For the first time ever, Chinese censors are allowing the release of a film centered around a gay relationship. The film, Seek McCartney, is about two gay men who are in a secret cross-cultural courtship. The fate of the film had been in limbo for more than a year, until earlier this week when director of the film, Wang Chao, finally announced that Chinese movie regulators had approved its release. Of the decision, Chao said, “This is a small step for the film department, and a big step for the members of the film industry. It was not easy, but it was delightful.”
Although Chao and many others are optimistic about what this decision means for the Chinese LGBTQ population, others are not so confident. Beijing native Fan Popo, who is an LGBTQ filmmaker and activist, expressed less enthusiasm for the film’s potential impact on future gay media releases. “The fact that this film can be released in theaters doesn’t mean gay films in the future will be able to be released in China,” said Popo. “China’s system for evaluating films is still very unstable, because the rules are very unclear. It depends heavily on the individual censor’s whims.”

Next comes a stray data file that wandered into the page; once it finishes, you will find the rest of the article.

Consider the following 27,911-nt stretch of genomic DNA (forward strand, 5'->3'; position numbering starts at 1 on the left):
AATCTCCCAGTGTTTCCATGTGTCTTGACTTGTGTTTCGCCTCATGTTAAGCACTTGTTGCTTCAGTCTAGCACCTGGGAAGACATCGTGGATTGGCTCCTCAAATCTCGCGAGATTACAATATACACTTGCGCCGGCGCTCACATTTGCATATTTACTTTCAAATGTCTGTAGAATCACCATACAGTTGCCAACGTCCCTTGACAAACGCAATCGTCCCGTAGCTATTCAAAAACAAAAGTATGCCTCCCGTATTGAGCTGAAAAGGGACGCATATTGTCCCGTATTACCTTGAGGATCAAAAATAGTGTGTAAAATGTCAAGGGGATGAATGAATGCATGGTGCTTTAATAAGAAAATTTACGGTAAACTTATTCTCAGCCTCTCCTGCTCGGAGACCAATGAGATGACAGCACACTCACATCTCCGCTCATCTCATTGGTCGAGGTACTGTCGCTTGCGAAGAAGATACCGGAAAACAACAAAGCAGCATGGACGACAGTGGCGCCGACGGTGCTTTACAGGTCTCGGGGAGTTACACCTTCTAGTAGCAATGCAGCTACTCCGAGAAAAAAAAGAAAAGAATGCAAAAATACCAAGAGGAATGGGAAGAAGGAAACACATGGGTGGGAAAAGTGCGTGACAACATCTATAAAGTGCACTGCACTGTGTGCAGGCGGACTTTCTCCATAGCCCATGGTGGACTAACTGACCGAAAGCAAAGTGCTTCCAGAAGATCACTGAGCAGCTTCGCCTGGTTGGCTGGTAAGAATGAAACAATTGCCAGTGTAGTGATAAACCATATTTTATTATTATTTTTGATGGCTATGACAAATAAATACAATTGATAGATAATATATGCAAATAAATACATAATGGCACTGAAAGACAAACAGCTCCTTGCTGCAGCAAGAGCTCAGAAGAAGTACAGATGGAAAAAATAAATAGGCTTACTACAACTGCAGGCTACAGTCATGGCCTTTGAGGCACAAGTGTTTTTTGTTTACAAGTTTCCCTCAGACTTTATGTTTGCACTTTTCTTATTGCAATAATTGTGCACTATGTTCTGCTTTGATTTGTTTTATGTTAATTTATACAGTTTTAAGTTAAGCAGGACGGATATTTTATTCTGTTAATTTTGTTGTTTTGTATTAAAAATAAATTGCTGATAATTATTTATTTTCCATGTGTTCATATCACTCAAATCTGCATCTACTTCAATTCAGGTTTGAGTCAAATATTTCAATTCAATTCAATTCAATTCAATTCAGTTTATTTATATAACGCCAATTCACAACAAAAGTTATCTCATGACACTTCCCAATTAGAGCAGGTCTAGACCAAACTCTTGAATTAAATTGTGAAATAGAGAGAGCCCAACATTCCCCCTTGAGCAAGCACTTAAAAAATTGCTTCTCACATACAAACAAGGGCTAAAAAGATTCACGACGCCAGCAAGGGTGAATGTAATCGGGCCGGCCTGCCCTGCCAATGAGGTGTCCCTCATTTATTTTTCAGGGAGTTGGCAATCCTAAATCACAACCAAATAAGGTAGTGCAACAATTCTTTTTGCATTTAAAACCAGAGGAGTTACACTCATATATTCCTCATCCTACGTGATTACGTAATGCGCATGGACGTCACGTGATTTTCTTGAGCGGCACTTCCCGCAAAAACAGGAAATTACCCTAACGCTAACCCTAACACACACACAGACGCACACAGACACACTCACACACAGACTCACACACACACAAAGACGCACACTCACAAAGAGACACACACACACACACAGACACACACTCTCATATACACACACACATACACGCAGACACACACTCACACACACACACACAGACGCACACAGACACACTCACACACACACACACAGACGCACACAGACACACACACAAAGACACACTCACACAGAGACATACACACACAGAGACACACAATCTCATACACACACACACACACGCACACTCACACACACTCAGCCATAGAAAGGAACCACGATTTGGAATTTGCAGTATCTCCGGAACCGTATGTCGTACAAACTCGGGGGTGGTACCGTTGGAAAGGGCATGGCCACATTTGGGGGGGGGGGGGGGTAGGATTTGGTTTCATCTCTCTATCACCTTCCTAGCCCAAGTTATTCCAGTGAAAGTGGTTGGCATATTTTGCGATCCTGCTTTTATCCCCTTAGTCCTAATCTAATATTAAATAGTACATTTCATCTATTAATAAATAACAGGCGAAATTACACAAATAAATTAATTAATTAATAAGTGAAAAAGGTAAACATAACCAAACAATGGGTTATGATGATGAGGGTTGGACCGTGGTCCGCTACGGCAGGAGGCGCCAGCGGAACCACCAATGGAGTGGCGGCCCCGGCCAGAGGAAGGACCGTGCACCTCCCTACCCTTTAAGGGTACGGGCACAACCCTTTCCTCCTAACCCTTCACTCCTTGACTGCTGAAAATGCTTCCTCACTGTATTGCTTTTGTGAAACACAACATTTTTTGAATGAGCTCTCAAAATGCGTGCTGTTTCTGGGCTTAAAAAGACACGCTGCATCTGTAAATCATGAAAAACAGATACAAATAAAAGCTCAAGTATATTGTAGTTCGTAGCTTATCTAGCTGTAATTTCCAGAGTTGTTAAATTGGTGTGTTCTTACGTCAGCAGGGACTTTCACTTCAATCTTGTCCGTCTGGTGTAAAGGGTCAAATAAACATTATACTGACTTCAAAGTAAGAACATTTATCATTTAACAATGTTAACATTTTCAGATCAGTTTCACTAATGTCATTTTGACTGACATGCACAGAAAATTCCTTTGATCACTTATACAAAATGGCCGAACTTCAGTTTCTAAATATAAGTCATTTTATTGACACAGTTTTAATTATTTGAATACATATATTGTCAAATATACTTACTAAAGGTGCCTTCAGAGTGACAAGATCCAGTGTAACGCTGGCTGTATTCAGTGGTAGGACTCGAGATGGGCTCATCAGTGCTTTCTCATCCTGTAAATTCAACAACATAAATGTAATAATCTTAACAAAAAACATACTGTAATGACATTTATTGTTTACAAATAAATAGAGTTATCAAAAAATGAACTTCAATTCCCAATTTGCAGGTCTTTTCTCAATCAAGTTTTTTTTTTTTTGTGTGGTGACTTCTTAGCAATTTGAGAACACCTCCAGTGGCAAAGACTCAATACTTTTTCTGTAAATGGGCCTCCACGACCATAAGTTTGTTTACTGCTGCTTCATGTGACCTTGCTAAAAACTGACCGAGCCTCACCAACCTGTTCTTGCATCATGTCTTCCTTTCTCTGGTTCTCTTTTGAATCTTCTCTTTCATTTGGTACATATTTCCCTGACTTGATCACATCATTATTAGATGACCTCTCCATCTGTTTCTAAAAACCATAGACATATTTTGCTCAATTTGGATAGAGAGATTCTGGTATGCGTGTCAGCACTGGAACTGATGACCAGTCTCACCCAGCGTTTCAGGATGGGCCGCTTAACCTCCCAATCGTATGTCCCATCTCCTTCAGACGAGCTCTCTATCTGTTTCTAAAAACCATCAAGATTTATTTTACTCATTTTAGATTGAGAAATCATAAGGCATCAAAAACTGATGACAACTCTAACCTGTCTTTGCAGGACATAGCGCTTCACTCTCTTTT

The road to acceptance for the Chinese LGBTQ population has been a long one, as homosexuality was not decriminalized in China until 1997, and in 2001 it was finally taken off of the country’s index of mental illnesses. However, the approval of Seek McCartney and the potential for other LGBTQ themed productions to be approved is still a small, yet important milestone for both the citizens of China and the film industry.
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